Lower Prices, More Choices: How American Consumers Benefit From the Competitive and Innovative Broadband Marketplace

Lower Prices, More Choices: How American Consumers Benefit From the Competitive and Innovative Broadband Marketplace

In his State of the Union address to the nation tonight, President Biden will acknowledge that Americans are facing inflationary pressures when it comes to groceries, energy bills, and rent costs.

One household staple, however, has notably bucked this trend: home internet service. Adjusted for inflation, consumers paid 7.8% less for broadband services in January than three years ago.

Inflation-adjusted prices for internet services versus other goods and services, 2021-2024. Chart shows that relative internet prices have decreased 7.8% while the prices for food, autos, electricity, and gasoline have risen 2.5%, 2.6%, 9.0%, and 12.0% respectively

Meanwhile, average broadband speeds have surged more than 40%. In fact, controlling for the exponential increase in speeds, the real cost-per-megabit for broadband service offerings has declined by roughly 80% since 2015.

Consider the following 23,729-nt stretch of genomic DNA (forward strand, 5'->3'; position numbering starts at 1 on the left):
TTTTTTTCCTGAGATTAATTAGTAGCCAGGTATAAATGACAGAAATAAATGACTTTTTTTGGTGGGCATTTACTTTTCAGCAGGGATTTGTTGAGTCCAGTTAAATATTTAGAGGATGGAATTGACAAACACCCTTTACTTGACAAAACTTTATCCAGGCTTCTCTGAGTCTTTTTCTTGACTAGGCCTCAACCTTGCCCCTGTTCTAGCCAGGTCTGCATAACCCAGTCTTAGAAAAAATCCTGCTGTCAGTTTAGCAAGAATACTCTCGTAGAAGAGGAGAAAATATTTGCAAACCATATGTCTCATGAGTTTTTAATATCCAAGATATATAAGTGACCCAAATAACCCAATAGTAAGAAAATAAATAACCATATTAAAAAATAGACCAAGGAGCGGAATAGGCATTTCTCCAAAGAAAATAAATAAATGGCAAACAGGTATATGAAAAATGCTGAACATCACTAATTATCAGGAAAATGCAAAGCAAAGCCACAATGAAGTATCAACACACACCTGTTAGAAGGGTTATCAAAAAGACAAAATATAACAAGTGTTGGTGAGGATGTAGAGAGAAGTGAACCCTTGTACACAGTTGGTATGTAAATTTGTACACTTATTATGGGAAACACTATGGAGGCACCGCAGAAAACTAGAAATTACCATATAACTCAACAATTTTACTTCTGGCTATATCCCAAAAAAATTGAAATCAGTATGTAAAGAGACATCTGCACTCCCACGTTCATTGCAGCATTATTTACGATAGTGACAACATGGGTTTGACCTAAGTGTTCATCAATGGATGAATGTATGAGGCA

This broadband success story stems directly from a boom in private investment – more than $100 billion in 2022 alone – which is helping to fuel an unprecedented surge in competition between rival providers and technologies:

  • Cable providers are investing heavily to roll out multi-gigabit speeds on the road to 10G
  • Fiber providers are expanding their footprints, adding 9 million new passings last year alone.
  • Fixed wireless providers added more than 3.5 million subscribers 2023.
  • Amazon’s Project Kuiper will soon join Starlink in offering high-speed service via low earth orbit (LEO) satellites.

Roughly three in four U.S. consumers have multiple choices for fixed broadband service. Even at ultra-fast (100 Mbps or faster) speeds, 60% of Americans have multiple choices for wired broadband — and this share has tripled since 2016.

America’s broadband providers have brought gigabit-speed service to the doorsteps of 89% of American homes and businesses, delivering speeds 2.5 times faster than the global median, even as American consumers generate more than twice the average data traffic of Europeans. It’s no wonder 85% of American consumers give their broadband service a positive rating.

The success of America’s booming broadband marketplace – in stark contrast to America’s chronically under-invested, utility-regulated electric grid and water systems – offers a clear reminder to policymakers: free market competition, rather than investment-chilling overregulation, will deliver the best outcomes for consumers.